EDITORIAL: Pride Fest is progress, still need a Fairness Ordinance

The Issue: Bowling Green has continuously failed to pass a fairness ordinance, which provides legal protections against discrimination for members of the LGBTQ community. The 2015 Municipal Equality Index gave Bowling Green the lowest equality rating in Kentucky (17 out of 100).

Our Stance: Bowling Green’s first ever Pride Festival, which took place this past Saturday, sends a clear message of what the people of Bowling Green want: legislation that is fair to all people. It is time for the City Commission to listen to its constituency and make this ordinance law.

This past Saturday, supporters of LGBTQ rights came out in droves for Bowling Green’s first ever Pride Festival and subsequent Pride Crawl. The Pride Crawl was an act of protest against businesses who don’t support the fairness ordinance, which prohibits discrimination on the basis of sexual orientation and gender identity.

Participants in the “Love Takes Over” Pride Crawl spoke with their wallets this past weekend when they only supported businesses that are in favor of this LGBTQ friendly piece of legislation. As it is no secret that the current mayor of Bowling Green, Bruce Wilkerson, is against the fairness ordinance, perhaps the threat of intolerant businesses failing will persuade the City Commission to take action.

There is no valid reason for Bowling Green to lack a fairness ordinance. The claim that serving members of the LGBTQ community will infringe upon business owners’ individual liberties is merely a thinly-veiled attempt at discrimination. Natalie Boddeker, the owner of an LGBTQ-friendly business called “Zest, Juice for Life,” put it best when she stated “all people should be treated with dignity and respect.”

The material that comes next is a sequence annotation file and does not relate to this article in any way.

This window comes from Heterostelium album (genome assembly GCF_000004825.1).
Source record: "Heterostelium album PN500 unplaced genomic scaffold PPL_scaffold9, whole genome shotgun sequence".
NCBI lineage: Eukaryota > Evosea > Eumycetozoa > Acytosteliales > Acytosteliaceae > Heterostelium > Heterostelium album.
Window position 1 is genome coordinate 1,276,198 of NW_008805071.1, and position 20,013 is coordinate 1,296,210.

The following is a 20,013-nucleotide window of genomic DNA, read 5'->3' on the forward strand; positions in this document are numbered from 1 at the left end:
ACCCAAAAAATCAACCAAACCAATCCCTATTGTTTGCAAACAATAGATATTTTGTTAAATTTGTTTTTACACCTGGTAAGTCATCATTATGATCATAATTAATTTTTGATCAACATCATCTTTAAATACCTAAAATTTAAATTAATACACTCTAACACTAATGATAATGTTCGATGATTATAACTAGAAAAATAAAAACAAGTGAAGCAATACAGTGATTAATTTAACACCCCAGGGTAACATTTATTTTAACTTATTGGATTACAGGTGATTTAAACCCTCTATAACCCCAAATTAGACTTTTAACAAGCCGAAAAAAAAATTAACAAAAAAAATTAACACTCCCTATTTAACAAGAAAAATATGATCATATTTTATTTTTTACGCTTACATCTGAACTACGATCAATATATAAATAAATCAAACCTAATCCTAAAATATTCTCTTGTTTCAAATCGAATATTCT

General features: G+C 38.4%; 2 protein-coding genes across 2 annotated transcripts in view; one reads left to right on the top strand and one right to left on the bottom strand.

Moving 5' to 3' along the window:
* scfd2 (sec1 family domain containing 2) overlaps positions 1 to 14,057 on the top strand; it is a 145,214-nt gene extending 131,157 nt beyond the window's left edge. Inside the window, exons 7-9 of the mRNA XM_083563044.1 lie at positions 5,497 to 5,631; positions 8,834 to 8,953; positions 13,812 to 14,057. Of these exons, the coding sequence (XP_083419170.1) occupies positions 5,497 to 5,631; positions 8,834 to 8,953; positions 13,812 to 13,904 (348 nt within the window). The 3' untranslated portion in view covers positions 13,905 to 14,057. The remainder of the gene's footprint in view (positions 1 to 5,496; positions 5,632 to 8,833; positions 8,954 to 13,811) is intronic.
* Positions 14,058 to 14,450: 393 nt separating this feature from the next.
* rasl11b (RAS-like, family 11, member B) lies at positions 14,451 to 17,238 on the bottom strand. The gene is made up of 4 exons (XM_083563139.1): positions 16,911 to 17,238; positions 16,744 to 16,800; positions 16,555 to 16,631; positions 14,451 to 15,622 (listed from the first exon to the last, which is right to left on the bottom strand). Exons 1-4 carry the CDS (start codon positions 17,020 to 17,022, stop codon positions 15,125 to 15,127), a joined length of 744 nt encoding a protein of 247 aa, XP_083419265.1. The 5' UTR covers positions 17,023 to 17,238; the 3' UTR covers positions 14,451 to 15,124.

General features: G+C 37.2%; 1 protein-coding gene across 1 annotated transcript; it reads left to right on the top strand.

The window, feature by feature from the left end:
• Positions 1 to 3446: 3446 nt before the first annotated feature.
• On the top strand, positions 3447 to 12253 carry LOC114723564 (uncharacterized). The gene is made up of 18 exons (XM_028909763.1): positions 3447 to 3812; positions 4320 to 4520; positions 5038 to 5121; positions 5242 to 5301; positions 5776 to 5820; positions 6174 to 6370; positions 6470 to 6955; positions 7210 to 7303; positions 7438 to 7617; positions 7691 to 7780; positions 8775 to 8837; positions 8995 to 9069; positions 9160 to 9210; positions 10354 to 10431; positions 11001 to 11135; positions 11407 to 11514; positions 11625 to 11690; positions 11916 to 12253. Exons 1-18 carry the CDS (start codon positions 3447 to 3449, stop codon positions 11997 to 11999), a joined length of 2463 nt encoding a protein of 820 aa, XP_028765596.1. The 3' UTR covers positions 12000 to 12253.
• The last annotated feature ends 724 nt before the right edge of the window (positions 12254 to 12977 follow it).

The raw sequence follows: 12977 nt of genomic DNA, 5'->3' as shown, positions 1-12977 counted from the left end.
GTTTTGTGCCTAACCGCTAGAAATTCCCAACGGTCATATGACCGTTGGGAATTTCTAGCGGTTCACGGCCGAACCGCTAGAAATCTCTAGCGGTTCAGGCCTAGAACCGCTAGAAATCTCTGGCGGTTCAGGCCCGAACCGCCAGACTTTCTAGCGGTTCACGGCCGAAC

It seems that Wilkerson and the City Commission, who refuse to act on this issue out of fear they won’t get voted in again by those who have continued to support them, don’t truly believe that dignity and respect should be afforded to all people.

The fact that Bowling Green is the third largest city in Kentucky and has still yet to adopt a fairness ordinance cannot be fully blamed on the inaction of local politicians.

Voters who want a fairness ordinance put in place have the responsibility of educating themselves on which members of the City Commission support the ordinance and which do not. Otherwise, we will never escape the cycle of frustration which is to hope our elected leaders will act in the best interests of our community and then continue to be disappointed.

While the city of Bowling Green is on the lower end of the spectrum in terms of equality, students at WKU have shown that they would be in favor of a fairness ordinance. The Queer Student Union is a major group on campus that has provided solace to those adversely affected by discrimination.

It is clear Wilkerson and members of the City Commission need to alter their mindset on this issue, even if it does cost them at the polls. What’s the point of having an extensive political career if you didn’t take every opportunity to extend equal rights to marginalized groups in the community?

However, we as citizens also have the responsibility, and influence for that matter, to kick people out of office that don’t afford dignity and respect to all humans. This means we must keep up with the stances of local politicians on these hot button issues or risk not progressing as a society.